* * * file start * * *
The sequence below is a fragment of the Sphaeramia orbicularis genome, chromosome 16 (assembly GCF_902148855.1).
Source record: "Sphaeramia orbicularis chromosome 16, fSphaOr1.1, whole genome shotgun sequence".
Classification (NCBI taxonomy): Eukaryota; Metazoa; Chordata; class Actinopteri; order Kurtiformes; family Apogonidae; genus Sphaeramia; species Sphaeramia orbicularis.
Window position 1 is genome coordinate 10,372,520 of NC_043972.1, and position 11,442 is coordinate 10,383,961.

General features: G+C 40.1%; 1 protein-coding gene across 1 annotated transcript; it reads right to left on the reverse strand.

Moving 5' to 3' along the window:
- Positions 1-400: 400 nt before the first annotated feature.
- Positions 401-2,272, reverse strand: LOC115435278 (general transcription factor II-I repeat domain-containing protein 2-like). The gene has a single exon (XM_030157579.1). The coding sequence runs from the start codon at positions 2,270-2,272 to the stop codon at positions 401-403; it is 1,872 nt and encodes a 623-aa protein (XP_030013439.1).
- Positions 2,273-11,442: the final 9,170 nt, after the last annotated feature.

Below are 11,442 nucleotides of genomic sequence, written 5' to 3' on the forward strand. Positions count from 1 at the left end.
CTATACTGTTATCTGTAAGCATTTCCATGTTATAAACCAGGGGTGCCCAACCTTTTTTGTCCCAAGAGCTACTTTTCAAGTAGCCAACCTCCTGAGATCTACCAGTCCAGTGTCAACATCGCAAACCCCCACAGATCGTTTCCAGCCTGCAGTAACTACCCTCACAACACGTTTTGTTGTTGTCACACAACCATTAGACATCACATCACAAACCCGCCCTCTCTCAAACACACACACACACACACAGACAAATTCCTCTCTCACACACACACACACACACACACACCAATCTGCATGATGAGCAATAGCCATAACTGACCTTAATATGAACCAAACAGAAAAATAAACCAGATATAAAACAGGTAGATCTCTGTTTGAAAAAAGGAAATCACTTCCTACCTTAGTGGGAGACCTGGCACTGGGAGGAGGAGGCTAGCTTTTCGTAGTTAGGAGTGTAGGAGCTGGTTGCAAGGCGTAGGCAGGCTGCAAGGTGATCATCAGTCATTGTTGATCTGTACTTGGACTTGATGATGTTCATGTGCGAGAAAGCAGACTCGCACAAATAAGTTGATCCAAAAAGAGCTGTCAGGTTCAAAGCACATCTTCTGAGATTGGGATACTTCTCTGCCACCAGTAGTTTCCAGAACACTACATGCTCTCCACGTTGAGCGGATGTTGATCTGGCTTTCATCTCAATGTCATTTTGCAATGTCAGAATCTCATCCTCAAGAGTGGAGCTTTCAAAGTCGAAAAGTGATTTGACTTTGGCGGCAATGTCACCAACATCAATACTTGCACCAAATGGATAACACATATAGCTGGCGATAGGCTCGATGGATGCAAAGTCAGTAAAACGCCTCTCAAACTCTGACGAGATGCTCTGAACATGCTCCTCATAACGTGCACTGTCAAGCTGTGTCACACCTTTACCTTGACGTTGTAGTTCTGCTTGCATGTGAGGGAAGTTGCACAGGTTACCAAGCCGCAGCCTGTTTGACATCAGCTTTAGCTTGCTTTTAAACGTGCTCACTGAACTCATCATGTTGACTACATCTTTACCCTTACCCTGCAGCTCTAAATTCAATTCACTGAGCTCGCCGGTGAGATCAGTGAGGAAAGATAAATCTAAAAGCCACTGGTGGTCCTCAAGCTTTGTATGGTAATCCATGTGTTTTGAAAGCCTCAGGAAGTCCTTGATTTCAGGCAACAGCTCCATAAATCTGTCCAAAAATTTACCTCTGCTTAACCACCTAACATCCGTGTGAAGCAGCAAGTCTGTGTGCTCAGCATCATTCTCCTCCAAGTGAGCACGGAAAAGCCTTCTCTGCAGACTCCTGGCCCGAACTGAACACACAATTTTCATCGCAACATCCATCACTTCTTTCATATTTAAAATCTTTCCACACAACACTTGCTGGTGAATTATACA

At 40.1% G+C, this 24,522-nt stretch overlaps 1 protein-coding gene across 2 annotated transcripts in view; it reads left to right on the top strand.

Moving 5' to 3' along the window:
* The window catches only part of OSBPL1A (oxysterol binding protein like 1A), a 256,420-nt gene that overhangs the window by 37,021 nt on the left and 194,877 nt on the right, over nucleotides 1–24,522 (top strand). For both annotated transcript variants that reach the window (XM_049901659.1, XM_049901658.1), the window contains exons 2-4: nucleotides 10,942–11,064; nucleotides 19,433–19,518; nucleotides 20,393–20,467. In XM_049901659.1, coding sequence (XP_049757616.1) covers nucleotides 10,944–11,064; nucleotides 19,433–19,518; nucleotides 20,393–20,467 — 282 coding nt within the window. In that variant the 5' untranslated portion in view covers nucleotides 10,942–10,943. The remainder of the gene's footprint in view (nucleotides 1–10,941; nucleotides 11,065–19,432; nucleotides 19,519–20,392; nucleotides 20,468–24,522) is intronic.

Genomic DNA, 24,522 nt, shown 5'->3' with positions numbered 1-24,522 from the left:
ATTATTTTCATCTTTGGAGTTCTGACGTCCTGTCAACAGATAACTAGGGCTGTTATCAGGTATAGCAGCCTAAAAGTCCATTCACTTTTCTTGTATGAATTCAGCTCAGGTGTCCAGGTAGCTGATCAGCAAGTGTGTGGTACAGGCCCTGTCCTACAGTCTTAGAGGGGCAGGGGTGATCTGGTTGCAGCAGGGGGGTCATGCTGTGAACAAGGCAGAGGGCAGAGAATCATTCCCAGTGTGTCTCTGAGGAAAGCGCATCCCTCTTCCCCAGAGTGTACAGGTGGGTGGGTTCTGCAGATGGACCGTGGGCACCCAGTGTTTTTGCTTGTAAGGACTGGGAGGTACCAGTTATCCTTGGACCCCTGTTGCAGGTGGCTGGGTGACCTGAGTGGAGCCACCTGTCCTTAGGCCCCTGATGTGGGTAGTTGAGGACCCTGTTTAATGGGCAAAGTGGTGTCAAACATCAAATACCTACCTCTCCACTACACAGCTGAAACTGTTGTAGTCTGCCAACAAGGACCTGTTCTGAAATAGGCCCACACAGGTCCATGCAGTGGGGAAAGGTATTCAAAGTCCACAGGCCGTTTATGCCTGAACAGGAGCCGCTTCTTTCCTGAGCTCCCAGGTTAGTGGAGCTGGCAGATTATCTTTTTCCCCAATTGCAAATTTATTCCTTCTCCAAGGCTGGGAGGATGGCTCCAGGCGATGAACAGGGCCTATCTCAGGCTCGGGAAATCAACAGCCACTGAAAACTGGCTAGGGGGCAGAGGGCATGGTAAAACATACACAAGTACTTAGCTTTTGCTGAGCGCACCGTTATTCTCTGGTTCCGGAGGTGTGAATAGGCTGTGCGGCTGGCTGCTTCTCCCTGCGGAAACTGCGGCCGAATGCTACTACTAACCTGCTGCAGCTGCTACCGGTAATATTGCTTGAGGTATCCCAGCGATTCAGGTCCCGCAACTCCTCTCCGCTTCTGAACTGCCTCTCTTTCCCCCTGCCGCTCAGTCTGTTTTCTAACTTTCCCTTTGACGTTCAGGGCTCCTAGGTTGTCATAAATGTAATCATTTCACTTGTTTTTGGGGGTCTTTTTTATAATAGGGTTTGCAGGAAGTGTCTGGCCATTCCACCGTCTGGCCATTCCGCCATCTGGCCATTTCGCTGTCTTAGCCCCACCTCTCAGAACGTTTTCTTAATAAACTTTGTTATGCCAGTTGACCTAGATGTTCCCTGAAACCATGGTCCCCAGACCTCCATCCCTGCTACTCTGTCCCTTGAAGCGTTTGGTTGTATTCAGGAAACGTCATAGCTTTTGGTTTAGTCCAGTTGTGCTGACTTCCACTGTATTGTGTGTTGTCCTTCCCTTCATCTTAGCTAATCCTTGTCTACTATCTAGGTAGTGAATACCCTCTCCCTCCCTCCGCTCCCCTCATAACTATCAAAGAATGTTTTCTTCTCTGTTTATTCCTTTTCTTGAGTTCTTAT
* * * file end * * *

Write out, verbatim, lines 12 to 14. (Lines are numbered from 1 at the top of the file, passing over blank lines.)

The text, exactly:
At 40.1% G+C, this 24,522-nt stretch overlaps 1 protein-coding gene across 2 annotated transcripts in view; it reads left to right on the top strand.

Moving 5' to 3' along the window:
* The window catches only part of OSBPL1A (oxysterol binding protein like 1A), a 256,420-nt gene that overhangs the window by 37,021 nt on the left and 194,877 nt on the right, over nucleotides 1–24,522 (top strand). For both annotated transcript variants that reach the window (XM_049901659.1, XM_049901658.1), the window contains exons 2-4: nucleotides 10,942–11,064; nucleotides 19,433–19,518; nucleotides 20,393–20,467. In XM_049901659.1, coding sequence (XP_049757616.1) covers nucleotides 10,944–11,064; nucleotides 19,433–19,518; nucleotides 20,393–20,467 — 282 coding nt within the window. In that variant the 5' untranslated portion in view covers nucleotides 10,942–10,943. The remainder of the gene's footprint in view (nucleotides 1–10,941; nucleotides 11,065–19,432; nucleotides 19,519–20,392; nucleotides 20,468–24,522) is intronic.